Two months later, Joy Wheeler’s voice still nagged at his thoughts while Lyle read the latest developments on her daughter’s chart. Mrs. Wheeler was not going to take this news well. Not well at all.
“You’re sure about this, Maggie?”
“I was sure about it last month, now it’s a fact,” the nurse stated. “I don’t envy you, Doctor. I wouldn’t want to be the one to tell The Dragon Lady.”
Lyle sighed and gazed down at his silent patient. The worst of her lacerations and bruises had faded leaving lifeless blue-gray eyes imprisoned in a parchment shell of a face. Lyle had cared for many such cases while covering his graveyard shift at the trauma center. This particular little girl seemed to touch his heart. He didn’t feel sad for her . . .
“Okay, Maggie, start Wendy on prenatal supplements intravenously. Has The Dra . . . er Mrs. Wheeler been around to visit lately?”
“Funny you should ask, Doctor. We were just commenting, at the nurse’s station, that Mrs. Wheeler’s visits have become extremely irregular. Why back at the beginning, she was here every day; that voice just about drove us all crazy. Lately, she stops by about every other week . . .” Maggie frowned down at Wendy’s still figure. “Can I talk to you out in the hall, Doctor?”
“I didn’t want to say so in front of the patient,” Maggie began, closing the heavy oak door behind her. “But that woman never talks to the poor little thing when she visits. Just sits and stares. I’ve never seen anything like it. Seems she can’t say enough to us nurses—‘this sheet’s too tight—it’s cold in here’ wouldn’t you think she’d talk to the girl? Maybe I’m out of line but I’ll bet you dollars to donuts, once she finds out about the pregnancy, we’ll never see her again.”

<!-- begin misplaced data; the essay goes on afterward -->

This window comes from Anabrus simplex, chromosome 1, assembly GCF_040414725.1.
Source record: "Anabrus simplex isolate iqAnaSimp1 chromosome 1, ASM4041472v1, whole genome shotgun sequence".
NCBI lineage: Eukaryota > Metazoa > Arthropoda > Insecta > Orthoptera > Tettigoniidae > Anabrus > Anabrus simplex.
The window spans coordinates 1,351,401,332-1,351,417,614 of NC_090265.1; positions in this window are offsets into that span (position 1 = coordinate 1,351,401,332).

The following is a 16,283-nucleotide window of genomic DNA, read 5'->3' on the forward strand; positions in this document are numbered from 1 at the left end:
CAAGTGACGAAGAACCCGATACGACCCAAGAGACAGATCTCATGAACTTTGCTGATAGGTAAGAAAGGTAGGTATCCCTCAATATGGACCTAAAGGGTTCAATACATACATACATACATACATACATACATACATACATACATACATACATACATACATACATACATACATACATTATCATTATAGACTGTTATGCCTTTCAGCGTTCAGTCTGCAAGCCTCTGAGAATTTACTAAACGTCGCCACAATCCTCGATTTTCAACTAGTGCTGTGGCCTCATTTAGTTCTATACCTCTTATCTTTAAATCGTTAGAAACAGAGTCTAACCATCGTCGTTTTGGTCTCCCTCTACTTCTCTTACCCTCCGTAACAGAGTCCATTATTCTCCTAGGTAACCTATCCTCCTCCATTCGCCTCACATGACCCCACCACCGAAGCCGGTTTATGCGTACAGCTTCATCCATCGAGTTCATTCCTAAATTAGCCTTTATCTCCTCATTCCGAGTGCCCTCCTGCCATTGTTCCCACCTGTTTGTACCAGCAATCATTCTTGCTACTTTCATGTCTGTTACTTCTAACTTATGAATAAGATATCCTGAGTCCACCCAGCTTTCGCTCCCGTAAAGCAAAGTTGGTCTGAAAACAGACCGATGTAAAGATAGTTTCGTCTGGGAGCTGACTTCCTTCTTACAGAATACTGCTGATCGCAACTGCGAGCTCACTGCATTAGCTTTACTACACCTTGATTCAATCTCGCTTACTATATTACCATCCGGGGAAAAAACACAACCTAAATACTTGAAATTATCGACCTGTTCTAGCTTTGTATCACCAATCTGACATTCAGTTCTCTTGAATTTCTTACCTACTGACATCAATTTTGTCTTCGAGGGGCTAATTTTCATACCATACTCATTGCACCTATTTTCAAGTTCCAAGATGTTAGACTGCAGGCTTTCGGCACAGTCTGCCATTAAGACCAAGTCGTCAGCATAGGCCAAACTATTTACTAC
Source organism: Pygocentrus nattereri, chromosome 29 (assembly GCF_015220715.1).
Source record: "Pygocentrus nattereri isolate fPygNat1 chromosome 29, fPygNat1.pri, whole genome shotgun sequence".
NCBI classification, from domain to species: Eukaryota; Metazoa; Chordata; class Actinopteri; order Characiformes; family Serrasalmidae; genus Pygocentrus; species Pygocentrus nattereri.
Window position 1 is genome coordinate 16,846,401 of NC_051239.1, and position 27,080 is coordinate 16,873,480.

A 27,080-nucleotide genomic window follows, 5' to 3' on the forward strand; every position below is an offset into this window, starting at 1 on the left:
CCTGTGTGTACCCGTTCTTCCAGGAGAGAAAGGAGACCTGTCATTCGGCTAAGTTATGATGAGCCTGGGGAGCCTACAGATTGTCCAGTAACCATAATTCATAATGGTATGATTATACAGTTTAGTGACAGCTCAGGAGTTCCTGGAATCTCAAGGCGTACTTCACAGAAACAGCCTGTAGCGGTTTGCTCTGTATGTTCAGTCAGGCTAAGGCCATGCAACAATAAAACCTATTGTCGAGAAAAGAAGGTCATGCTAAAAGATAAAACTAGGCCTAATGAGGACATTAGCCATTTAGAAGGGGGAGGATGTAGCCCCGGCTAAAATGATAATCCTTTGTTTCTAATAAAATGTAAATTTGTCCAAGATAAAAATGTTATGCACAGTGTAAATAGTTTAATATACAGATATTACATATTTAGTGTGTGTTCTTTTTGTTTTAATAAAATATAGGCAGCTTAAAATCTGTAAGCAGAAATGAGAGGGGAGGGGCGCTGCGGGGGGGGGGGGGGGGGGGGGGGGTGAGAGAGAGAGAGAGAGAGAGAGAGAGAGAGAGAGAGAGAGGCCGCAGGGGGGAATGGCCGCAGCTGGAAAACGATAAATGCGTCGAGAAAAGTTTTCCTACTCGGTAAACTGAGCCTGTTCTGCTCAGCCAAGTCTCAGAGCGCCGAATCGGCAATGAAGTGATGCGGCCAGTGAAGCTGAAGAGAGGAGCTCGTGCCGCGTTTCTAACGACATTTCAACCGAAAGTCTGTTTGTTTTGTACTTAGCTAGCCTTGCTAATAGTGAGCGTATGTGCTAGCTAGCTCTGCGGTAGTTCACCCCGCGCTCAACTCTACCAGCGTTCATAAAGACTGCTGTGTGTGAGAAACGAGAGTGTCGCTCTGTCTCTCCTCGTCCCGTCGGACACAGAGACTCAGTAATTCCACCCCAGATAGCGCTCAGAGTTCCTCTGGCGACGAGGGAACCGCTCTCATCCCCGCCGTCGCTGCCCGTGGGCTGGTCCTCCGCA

“Maggie, your concern is admirable,” Lyle began, his mind a million miles away.
“This may be one of the reasons why the patient is not responding to treatment. Put a note on her chart for staff to begin talking to the girl. Maybe one of us will reach her.”
Ultimately, Maggie was right about Joy Wheeler. When Lyle caught up with Mrs. Wheeler a few days later with the disturbing news of Wendy’s ill-gotten pregnancy, she turned her small bird-like eyes to his face. Her sharp mouth mutely opened and closed a few times.
“Get rid of it!” she finally hissed
“Mrs. Wheeler, Wendy simply isn’t strong enough to withstand surgery,” Lyle said, struggling to keep his anger under control.
Lyle was used to dealing with people of all kinds. He failed to understand why this woman was able to push his buttons so easily.
“Just cut that monster out of her, Doctor. She can’t think for herself, right now. This is what she’d want. It’s for her own good”
She looked down at her motionless daughter, gently stroked a pale cheek, and then quickly bustled from the room nearly colliding with a drug cart on her way out.
Lyle wiped a single fat tear from one of Wendy’s stark blue-gray eyes.
“Don’t you worry about a thing, Sweetheart,” he whispered to the fragile invalid. “There isn’t any reason in the world for you not to have a fine healthy baby. No reason at all.”
Discouraged, Lyle picked up the girl’s chart to make a note on the impending abortion. Instead, with steady hands, he merely ordered an increase in vitamin dosage before striding from the room.